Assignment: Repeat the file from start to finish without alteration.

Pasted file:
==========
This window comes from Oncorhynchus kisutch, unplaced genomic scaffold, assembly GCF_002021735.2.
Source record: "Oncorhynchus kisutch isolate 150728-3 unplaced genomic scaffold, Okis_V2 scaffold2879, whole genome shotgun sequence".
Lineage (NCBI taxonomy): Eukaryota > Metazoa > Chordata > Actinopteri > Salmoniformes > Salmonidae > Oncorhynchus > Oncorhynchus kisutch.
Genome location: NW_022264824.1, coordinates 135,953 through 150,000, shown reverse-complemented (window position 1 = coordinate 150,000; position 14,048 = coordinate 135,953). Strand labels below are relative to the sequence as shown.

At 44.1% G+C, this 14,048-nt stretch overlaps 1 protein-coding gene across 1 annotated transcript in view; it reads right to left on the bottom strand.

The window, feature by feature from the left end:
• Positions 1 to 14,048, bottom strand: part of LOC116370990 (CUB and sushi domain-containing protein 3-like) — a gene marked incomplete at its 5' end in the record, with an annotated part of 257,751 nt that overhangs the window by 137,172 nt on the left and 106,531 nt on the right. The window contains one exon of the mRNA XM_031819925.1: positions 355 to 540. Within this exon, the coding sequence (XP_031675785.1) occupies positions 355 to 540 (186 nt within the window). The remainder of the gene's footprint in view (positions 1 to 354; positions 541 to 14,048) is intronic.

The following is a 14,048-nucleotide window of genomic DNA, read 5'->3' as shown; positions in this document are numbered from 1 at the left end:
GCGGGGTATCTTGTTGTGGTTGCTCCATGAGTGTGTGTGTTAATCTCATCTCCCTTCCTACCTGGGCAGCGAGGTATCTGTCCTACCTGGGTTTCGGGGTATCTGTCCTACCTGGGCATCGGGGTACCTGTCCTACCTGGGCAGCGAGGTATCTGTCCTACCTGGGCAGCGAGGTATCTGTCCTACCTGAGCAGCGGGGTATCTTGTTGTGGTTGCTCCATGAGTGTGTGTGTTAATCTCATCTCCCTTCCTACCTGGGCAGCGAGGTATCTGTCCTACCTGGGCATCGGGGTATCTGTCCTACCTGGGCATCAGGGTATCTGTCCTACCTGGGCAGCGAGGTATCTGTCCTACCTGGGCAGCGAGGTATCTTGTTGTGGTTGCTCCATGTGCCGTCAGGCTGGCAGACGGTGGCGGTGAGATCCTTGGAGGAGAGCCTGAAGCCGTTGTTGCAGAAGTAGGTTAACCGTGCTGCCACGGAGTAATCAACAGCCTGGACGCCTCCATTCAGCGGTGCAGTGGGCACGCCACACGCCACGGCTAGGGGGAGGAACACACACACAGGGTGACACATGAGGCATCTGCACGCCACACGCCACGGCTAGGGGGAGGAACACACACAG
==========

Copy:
This window comes from Oncorhynchus kisutch, unplaced genomic scaffold, assembly GCF_002021735.2.
Source record: "Oncorhynchus kisutch isolate 150728-3 unplaced genomic scaffold, Okis_V2 scaffold2879, whole genome shotgun sequence".
Lineage (NCBI taxonomy): Eukaryota > Metazoa > Chordata > Actinopteri > Salmoniformes > Salmonidae > Oncorhynchus > Oncorhynchus kisutch.
Genome location: NW_022264824.1, coordinates 135,953 through 150,000, shown reverse-complemented (window position 1 = coordinate 150,000; position 14,048 = coordinate 135,953). Strand labels below are relative to the sequence as shown.

At 44.1% G+C, this 14,048-nt stretch overlaps 1 protein-coding gene across 1 annotated transcript in view; it reads right to left on the bottom strand.

The window, feature by feature from the left end:
• Positions 1 to 14,048, bottom strand: part of LOC116370990 (CUB and sushi domain-containing protein 3-like) — a gene marked incomplete at its 5' end in the record, with an annotated part of 257,751 nt that overhangs the window by 137,172 nt on the left and 106,531 nt on the right. The window contains one exon of the mRNA XM_031819925.1: positions 355 to 540. Within this exon, the coding sequence (XP_031675785.1) occupies positions 355 to 540 (186 nt within the window). The remainder of the gene's footprint in view (positions 1 to 354; positions 541 to 14,048) is intronic.

The following is a 14,048-nucleotide window of genomic DNA, read 5'->3' as shown; positions in this document are numbered from 1 at the left end:
GCGGGGTATCTTGTTGTGGTTGCTCCATGAGTGTGTGTGTTAATCTCATCTCCCTTCCTACCTGGGCAGCGAGGTATCTGTCCTACCTGGGTTTCGGGGTATCTGTCCTACCTGGGCATCGGGGTACCTGTCCTACCTGGGCAGCGAGGTATCTGTCCTACCTGGGCAGCGAGGTATCTGTCCTACCTGAGCAGCGGGGTATCTTGTTGTGGTTGCTCCATGAGTGTGTGTGTTAATCTCATCTCCCTTCCTACCTGGGCAGCGAGGTATCTGTCCTACCTGGGCATCGGGGTATCTGTCCTACCTGGGCATCAGGGTATCTGTCCTACCTGGGCAGCGAGGTATCTGTCCTACCTGGGCAGCGAGGTATCTTGTTGTGGTTGCTCCATGTGCCGTCAGGCTGGCAGACGGTGGCGGTGAGATCCTTGGAGGAGAGCCTGAAGCCGTTGTTGCAGAAGTAGGTTAACCGTGCTGCCACGGAGTAATCAACAGCCTGGACGCCTCCATTCAGCGGTGCAGTGGGCACGCCACACGCCACGGCTAGGGGGAGGAACACACACACAGGGTGACACATGAGGCATCTGCACGCCACACGCCACGGCTAGGGGGAGGAACACACACAG